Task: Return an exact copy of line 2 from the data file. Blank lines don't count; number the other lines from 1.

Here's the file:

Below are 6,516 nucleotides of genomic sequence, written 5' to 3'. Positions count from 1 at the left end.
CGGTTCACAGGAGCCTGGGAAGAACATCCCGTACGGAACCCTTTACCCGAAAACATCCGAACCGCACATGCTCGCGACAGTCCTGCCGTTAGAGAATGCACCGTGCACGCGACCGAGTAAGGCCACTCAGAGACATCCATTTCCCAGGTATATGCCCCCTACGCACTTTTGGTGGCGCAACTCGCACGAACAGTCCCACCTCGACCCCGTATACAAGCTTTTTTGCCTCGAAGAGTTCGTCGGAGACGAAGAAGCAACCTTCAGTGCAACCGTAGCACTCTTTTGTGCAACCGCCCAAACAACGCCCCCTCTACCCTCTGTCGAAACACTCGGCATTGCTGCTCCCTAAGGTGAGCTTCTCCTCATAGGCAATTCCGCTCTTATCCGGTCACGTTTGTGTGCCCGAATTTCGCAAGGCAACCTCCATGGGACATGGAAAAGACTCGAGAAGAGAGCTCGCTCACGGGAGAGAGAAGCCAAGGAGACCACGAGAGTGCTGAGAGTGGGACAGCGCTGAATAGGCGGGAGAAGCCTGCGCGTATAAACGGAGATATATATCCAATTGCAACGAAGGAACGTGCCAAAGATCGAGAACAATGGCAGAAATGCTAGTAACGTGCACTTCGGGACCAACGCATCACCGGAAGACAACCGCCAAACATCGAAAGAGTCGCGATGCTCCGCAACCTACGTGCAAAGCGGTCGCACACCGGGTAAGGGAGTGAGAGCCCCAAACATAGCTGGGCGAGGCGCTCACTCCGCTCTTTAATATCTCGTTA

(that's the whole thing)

CGGTTCACAGGAGCCTGGGAAGAACATCCCGTACGGAACCCTTTACCCGAAAACATCCGAACCGCACATGCTCGCGACAGTCCTGCCGTTAGAGAATGCACCGTGCACGCGACCGAGTAAGGCCACTCAGAGACATCCATTTCCCAGGTATATGCCCCCTACGCACTTTTGGTGGCGCAACTCGCACGAACAGTCCCACCTCGACCCCGTATACAAGCTTTTTTGCCTCGAAGAGTTCGTCGGAGACGAAGAAGCAACCTTCAGTGCAACCGTAGCACTCTTTTGTGCAACCGCCCAAACAACGCCCCCTCTACCCTCTGTCGAAACACTCGGCATTGCTGCTCCCTAAGGTGAGCTTCTCCTCATAGGCAATTCCGCTCTTATCCGGTCACGTTTGTGTGCCCGAATTTCGCAAGGCAACCTCCATGGGACATGGAAAAGACTCGAGAAGAGAGCTCGCTCACGGGAGAGAGAAGCCAAGGAGACCACGAGAGTGCTGAGAGTGGGACAGCGCTGAATAGGCGGGAGAAGCCTGCGCGTATAAACGGAGATATATATCCAATTGCAACGAAGGAACGTGCCAAAGATCGAGAACAATGGCAGAAATGCTAGTAACGTGCACTTCGGGACCAACGCATCACCGGAAGACAACCGCCAAACATCGAAAGAGTCGCGATGCTCCGCAACCTACGTGCAAAGCGGTCGCACACCGGGTAAGGGAGTGAGAGCCCCAAACATAGCTGGGCGAGGCGCTCACTCCGCTCTTTAATATCTCGTTA